So while the midlife crisis revolves around a doomed sense of stagnancy, of a life set on pause while the rest of the world rattles on, the quarterlife crisis is a response to overwhelming instability, constant change, too many choices, and a panicked sense of helplessness. Just as the monotony of a lifestyle stuck in idle can drive a person to question himself intently, so, too, can the uncertainty of a life thrust into chaos. The transition from childhood to adulthood—from school to the world beyond—comes as a jolt for which many of today's twentysomethings simply are not prepared. The resulting overwhelming senses of helplessness and cluelessness, of indecision and apprehension, make up the real and common experience we call the quarterlife crisis. Individuals who are approaching middle age at least know what is coming. Because the midlife crisis is so widely acknowledged, people who undergo it are at the very least aware that there are places where they can go for help, such as support groups, books, movies, or Internet sites. Twentysomethings, by contrast, face a crisis that hits them with a far more powerful force than they ever expected. The slam is particularly painful because today's twentysomethings believe that they are alone and that they are having a much more difficult transition period than their peers—because the twenties are supposed to be "easy," because no one talks about these problems, and because the difficulties are therefore so unexpected. And at the fragile, doubt-ridden age during which the quarterlife crisis occurs, the ramifications can be extremely dangerous.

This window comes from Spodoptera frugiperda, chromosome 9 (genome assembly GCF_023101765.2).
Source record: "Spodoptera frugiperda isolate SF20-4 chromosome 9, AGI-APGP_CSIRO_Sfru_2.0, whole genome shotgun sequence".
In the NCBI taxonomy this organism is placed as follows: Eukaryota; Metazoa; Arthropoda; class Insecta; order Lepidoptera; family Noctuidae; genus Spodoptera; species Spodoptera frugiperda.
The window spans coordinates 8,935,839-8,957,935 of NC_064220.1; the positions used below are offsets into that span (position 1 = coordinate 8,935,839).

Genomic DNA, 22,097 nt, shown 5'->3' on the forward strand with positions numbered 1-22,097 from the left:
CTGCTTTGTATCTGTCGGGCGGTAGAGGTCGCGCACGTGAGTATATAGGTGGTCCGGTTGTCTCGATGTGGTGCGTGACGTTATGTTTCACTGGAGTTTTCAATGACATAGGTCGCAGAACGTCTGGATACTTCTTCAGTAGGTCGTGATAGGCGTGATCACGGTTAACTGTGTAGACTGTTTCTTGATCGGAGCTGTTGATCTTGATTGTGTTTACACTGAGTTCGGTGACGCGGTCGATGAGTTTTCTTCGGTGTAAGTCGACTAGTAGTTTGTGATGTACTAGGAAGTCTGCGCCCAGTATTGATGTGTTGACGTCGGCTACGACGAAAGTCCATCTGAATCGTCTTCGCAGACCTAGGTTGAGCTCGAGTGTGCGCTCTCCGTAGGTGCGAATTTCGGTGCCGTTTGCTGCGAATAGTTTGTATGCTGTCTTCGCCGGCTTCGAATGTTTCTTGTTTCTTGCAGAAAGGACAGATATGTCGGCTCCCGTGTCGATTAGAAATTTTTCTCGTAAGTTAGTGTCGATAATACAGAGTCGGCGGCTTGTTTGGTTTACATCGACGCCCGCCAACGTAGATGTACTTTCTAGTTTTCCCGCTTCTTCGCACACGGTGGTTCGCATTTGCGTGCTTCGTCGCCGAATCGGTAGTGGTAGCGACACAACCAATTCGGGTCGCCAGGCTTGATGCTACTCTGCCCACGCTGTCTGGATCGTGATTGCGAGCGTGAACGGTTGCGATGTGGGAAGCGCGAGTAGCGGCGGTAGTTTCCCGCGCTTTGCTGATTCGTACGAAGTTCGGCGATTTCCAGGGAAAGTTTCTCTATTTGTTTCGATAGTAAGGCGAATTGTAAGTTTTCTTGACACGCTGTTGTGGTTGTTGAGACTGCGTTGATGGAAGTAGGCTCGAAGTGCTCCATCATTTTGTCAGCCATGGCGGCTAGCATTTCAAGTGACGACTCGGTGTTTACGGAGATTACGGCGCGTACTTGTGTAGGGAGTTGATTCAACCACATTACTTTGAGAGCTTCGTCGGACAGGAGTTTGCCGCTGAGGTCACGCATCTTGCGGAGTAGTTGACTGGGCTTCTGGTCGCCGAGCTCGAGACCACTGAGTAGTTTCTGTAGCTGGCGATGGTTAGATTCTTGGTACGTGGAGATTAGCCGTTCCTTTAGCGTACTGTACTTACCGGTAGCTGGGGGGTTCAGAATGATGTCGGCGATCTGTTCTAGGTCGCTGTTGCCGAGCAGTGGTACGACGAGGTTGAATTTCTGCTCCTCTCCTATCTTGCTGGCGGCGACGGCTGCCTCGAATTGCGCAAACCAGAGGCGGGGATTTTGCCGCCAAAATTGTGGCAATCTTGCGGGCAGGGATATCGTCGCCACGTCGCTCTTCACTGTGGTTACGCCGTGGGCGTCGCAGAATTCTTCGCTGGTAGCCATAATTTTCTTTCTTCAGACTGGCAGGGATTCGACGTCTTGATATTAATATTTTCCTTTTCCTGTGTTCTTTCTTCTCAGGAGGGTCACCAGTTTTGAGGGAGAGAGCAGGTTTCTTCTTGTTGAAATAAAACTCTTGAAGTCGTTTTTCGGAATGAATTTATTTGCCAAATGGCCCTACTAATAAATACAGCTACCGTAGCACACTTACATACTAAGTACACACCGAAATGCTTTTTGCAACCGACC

Why Worry About a Quarterlife Crisis?

The whirlwind of new responsibilities, new liberties, and new choices can be entirely overwhelming for someone who has just emerged from the shelter of twenty years of schooling. We don't mean to make graduates sound as if they have been hibernating since they emerged from the womb; certainly it is not as if they have been slumbering throughout adolescence (though some probably tried). They have in a sense, however, been encased in a bit of a cocoon, where someone or something—parents or school, for example—has protected them from a lot of the scariness of their surroundings. As a result, when graduates are let loose into the world, their dreams and desires can be tinged with trepidation. They are hopeful, but at the same time they are also, to put it simply, scared silly.